49ers defense likely winds up blitzing a lot in 2021

Fred Warner #54 of the San Francisco 49ers sacks Russell Wilson #3 of the Seattle Seahawks (Photo by Michael Zagaris/San Francisco 49ers/Getty Images)
Fred Warner #54 of the San Francisco 49ers sacks Russell Wilson #3 of the Seattle Seahawks (Photo by Michael Zagaris/San Francisco 49ers/Getty Images) /

The 49ers weren’t a blitz-happy team between 2017 and 2019, but that changed because of injuries in 2020. And the blitz might be a factor again in 2021.

From 2017 through 2019, former San Francisco 49ers defensive coordinator Robert Saleh wasn’t known for dialing up a lot of blitz packages.

Saleh’s Seattle Seahawks-like Cover 3, zone-style defense relied more on a four-man pass rush with linebackers and defensive backs playing deep in order to prevent big plays from getting behind the second and third levels.

The first two years didn’t exactly generate a lot of success. Why? For starters, Saleh was still learning on the job as a first-run coordinator. And the Niners also didn’t boast a potent four-man pass rush.

That all changed in 2019, though, with the offseason trade for EDGE Dee Ford and the subsequent first-round NFL Draft addition of EDGE Nick Bosa, whose nine sacks that year would propel him to Defensive Rookie of the Year.

In total, the 2019 49ers had 48 sacks, tied for fifth most in the NFL.

Coincidentally, the four-man pass rush that season equated to Saleh continuing his relatively low percentage of blitzing. Yet injuries to Bosa and Ford early in 2020, combined with other wide-sweeping injuries and a general lack of pass-rushing speed, forced Saleh to adjust.

One of the ways he did so was to blitz more often, and the numbers back it up:

  • 2017 blitz percentage: 22.4 percent (20th)
  • 2018 blitz percentage: 20.4 percent (22nd)
  • 2019 blitz percentage: 20.9 percent (29th)
  • 2020 blitz percentage: 33.6 percent (10th)

Saleh’s ability to adjust last year while still being able to maintain a top-five yardage defense were prime reasons why he landed a head-coaching gig with the New York Jets this offseason. With the pass rush waning, the Niners employed more man-coverage looks while increasing the number of blitz packages.

With Saleh gone and first-year defensive coordinator DeMeco Ryans taking over, there’s evidence San Francisco will stick to the idea of blitzing more than Saleh did his first three years.

49ers’ four-man pass rush might not be as potent in 2021

Bosa is coming back from an ACL tear. Ford’s status with a back injury remains completely unclear heading towards Week 1. And while the 49ers bolstered their pass rush by signing EDGE Samson Ebukam during the offseason, he’s primarily been little more than a situational pass-rusher over his four-year career to date.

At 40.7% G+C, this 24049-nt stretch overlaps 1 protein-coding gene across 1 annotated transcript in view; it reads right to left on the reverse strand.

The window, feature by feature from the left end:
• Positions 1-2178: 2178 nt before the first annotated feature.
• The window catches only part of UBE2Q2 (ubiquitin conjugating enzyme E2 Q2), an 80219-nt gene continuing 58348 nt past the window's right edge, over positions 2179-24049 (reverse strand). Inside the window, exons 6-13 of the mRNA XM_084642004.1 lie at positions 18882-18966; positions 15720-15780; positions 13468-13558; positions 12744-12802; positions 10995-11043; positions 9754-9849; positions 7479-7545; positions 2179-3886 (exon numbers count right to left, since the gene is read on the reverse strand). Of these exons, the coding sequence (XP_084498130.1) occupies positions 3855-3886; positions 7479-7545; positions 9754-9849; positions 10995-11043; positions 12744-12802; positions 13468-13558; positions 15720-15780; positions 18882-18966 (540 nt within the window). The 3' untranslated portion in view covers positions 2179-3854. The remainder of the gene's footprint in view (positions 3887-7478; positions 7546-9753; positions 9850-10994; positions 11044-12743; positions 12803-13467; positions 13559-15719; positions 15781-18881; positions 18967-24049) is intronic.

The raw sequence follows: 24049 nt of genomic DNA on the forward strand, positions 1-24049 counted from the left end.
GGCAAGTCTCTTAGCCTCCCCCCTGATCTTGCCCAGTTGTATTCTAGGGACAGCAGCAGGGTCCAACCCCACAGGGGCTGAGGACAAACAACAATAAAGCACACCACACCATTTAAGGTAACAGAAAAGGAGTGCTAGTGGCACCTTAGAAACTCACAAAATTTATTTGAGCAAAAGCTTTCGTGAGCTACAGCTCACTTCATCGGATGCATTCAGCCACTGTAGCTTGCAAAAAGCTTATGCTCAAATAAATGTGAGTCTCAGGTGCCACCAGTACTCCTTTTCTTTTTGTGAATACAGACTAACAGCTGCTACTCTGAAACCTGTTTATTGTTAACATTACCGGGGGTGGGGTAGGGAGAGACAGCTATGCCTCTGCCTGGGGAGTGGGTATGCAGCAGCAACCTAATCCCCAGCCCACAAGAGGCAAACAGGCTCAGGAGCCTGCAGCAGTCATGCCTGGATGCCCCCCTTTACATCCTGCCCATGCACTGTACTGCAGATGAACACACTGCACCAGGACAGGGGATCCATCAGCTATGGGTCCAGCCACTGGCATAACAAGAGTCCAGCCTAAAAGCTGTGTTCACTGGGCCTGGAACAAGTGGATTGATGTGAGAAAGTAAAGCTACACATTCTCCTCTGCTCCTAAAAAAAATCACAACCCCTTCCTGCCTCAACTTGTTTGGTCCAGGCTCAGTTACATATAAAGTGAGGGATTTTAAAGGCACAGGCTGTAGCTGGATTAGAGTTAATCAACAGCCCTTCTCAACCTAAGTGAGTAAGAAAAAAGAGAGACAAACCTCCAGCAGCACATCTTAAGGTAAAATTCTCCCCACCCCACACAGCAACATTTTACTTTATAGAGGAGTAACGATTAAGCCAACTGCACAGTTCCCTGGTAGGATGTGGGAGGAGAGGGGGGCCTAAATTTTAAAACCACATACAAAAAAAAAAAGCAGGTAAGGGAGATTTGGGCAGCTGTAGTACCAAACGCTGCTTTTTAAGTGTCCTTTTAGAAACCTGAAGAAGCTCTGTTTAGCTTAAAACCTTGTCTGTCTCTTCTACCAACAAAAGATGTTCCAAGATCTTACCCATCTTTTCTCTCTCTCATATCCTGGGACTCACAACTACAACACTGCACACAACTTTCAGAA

It’s possible, perhaps likely the Niners’ 2021 pass-rushing efforts don’t come anywhere close to what those lofty 2019 numbers were, thereby allowing opposing quarterbacks to target their receivers sitting down in soft spots within zone coverage while not having to worry as much about facing pressure within the pocket.

If Ford returns this year, or if Ebukam winds up having a breakout season, maybe that takes pressure off Ryans from having to rely more on blitzing.

Yet some of San Francisco’s offseason moves suggest the team is willing to employ more blitzes in 2021 while hoping its defensive backs can maintain prowess in man coverage.

For starters, the 49ers made it a priority to re-sign cornerback Jason Verrett, who is more of a man-cover player. Richard Sherman, who made his mark as a zone cornerback, remains unsigned. On top of that, the Niners drafted two cornerbacks, Michigan’s Ambry Thomas and Oregon’s Deommodore Lenoir, who both excelled in man coverage during their collegiate days. While there’s no immediate correlation between man coverage and blitzing, generally speaking, it’s easier for a blitzed quarterback to target a hot-route receiver going up against zone coverage than it is against man.

Yet the biggest indicator could be San Francisco’s fifth-round pick, USC safety Talanoa Hufanga, who is equal parts cover guy and extra pass-rusher. While Hufanga’s four interceptions over six games for the Trojans last year were impressive, it’s almost more crucial to point out his 6.5 combined sacks over the last two seasons.

Related Story: 3 things to expect from Talanoa Hufanga in 2021

The 49ers could end up using him in this sort of fashion.

Ryans might not rely as much on the blitz as Saleh did in 2020, mainly because Saleh had to. If anything, offseason additions of speed rushers suggest the Niners won’t be anywhere near as slow up front.

But it’s still totally possible Ryans continues a relatively recent tradition of using blitz packages more than San Francisco did between 2017 and 2019.

At least until a four-man pass rush generates the same kind of pressure it enjoyed during the 49ers’ Super Bowl run.

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